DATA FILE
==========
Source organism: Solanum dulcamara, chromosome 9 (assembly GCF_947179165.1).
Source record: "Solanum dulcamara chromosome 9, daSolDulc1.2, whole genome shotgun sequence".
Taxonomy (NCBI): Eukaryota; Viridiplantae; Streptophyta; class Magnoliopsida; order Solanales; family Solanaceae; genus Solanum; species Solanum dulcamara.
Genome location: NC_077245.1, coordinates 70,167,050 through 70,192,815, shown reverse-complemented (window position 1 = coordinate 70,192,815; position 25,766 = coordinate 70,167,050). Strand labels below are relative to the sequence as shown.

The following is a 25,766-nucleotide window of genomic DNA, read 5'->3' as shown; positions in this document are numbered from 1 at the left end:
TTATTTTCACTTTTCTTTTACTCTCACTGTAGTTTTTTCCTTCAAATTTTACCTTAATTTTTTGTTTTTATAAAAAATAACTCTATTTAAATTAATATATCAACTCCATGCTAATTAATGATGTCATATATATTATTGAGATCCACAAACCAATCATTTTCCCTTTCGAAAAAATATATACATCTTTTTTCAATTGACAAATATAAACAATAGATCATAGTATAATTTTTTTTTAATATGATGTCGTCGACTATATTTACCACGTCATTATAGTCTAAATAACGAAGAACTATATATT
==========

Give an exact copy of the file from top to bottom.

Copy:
Source organism: Solanum dulcamara, chromosome 9 (assembly GCF_947179165.1).
Source record: "Solanum dulcamara chromosome 9, daSolDulc1.2, whole genome shotgun sequence".
Taxonomy (NCBI): Eukaryota; Viridiplantae; Streptophyta; class Magnoliopsida; order Solanales; family Solanaceae; genus Solanum; species Solanum dulcamara.
Genome location: NC_077245.1, coordinates 70,167,050 through 70,192,815, shown reverse-complemented (window position 1 = coordinate 70,192,815; position 25,766 = coordinate 70,167,050). Strand labels below are relative to the sequence as shown.

The following is a 25,766-nucleotide window of genomic DNA, read 5'->3' as shown; positions in this document are numbered from 1 at the left end:
TTATTTTCACTTTTCTTTTACTCTCACTGTAGTTTTTTCCTTCAAATTTTACCTTAATTTTTTGTTTTTATAAAAAATAACTCTATTTAAATTAATATATCAACTCCATGCTAATTAATGATGTCATATATATTATTGAGATCCACAAACCAATCATTTTCCCTTTCGAAAAAATATATACATCTTTTTTCAATTGACAAATATAAACAATAGATCATAGTATAATTTTTTTTTAATATGATGTCGTCGACTATATTTACCACGTCATTATAGTCTAAATAACGAAGAACTATATATT